AbstractThe literature on power sharing focuses on the intense debate between consociationalism and integrative approaches. While consociationalists maintain that democracy in divided societies can be developed via a ‘grand coalition’ and segmental autonomy, ‘integrationists’ argue for institutions that break down antagonisms and promote contact. The thesis considers the optimal executive design for Northern Ireland. It explores how institutional design impacts on executive operation and analyses the proposals for reform. In particular, it centres on the conflicting prescriptions between a fully inclusive executive and a cross-communal voluntary coalition of just some parties willing to work together. The first PhD on this topic, it provides new primary data from documentary research and elite interviewing with former ministers, advisers and politicians outside of the Executive.
The provision in the 1998 Agreement for the d’Hondt method of executive formation came about due to the evolution of proposals since the 1970s and the intentions of the parties for inclusive, proportional and automatic executive power sharing. The thesis demonstrates that the UUP and the SDLP agreed on 10 departments for political reasons which took precedence over the administrative rationale for departmental responsibilities. It shows that executive design impacted on the operation of the Executive in terms of the semi-detached position of the DUP, the lack of collective responsibility, extensive ministerial autonomy and constraints on joined-up government. In the post-suspension period, while the UK and Irish Governments sought to refine the consociational framework, some parties proposed a significant departure from the Agreement towards a more voluntary arrangement. The thesis argues that fully inclusive power sharing is not the optimal form of power sharing in Northern Ireland and that a voluntary coalition would better promote compromise and moderation. It suggests the region may be moving towards a post- consociational future and advances some prescriptive reforms to executive design.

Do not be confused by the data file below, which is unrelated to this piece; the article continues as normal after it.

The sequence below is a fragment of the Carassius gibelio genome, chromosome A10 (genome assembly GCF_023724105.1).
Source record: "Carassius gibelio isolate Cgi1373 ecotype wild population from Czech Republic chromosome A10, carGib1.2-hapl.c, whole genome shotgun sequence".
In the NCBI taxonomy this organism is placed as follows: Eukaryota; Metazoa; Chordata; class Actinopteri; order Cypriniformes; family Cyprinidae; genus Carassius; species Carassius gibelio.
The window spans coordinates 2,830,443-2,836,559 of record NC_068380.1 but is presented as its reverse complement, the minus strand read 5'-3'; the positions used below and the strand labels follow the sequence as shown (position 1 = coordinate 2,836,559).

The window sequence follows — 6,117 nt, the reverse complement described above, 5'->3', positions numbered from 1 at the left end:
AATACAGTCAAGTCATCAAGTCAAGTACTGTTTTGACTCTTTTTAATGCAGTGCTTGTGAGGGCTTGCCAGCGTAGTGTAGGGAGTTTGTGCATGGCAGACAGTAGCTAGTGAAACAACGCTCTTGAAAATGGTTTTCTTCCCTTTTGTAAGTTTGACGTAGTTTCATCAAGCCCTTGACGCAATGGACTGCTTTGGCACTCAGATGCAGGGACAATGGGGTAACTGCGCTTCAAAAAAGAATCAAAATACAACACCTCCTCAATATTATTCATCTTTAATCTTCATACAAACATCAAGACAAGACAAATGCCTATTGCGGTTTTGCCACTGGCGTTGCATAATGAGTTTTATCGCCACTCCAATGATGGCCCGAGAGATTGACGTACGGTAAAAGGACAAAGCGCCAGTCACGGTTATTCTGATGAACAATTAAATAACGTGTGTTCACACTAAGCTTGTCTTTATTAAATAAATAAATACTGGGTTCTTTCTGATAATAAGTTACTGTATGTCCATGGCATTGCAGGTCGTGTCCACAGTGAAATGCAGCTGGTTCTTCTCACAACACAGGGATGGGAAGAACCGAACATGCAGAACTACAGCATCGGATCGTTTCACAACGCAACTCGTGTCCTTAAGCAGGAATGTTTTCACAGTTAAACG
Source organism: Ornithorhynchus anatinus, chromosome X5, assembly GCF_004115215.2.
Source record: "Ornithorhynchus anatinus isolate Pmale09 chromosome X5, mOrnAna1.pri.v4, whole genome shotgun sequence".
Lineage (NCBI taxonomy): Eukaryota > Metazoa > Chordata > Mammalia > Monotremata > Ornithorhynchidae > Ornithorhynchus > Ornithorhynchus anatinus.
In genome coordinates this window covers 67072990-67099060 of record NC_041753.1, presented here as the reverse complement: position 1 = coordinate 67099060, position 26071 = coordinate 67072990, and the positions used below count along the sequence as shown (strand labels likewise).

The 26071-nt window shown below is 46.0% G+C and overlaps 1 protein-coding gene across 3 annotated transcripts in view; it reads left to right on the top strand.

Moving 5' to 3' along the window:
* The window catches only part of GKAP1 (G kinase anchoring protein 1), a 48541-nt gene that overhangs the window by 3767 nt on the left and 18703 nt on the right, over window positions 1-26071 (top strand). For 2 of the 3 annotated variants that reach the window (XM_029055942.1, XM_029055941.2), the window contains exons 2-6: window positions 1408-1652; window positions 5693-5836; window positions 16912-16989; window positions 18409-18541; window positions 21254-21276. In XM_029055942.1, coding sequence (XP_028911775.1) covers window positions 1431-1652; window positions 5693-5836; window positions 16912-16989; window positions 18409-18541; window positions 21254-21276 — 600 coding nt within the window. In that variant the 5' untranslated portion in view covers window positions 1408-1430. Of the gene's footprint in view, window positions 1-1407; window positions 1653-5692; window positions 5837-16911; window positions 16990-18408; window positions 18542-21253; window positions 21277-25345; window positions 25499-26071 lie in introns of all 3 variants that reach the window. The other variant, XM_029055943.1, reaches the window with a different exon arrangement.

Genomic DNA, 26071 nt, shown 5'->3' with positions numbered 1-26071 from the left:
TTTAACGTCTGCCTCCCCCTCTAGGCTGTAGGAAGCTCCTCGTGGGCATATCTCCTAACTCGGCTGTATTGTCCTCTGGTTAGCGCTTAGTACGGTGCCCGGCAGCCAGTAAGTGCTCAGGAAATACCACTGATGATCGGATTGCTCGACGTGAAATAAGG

|Date of Award||2006|
|Supervisor||Richard Wilford (Supervisor) & Graham Walker (Supervisor)|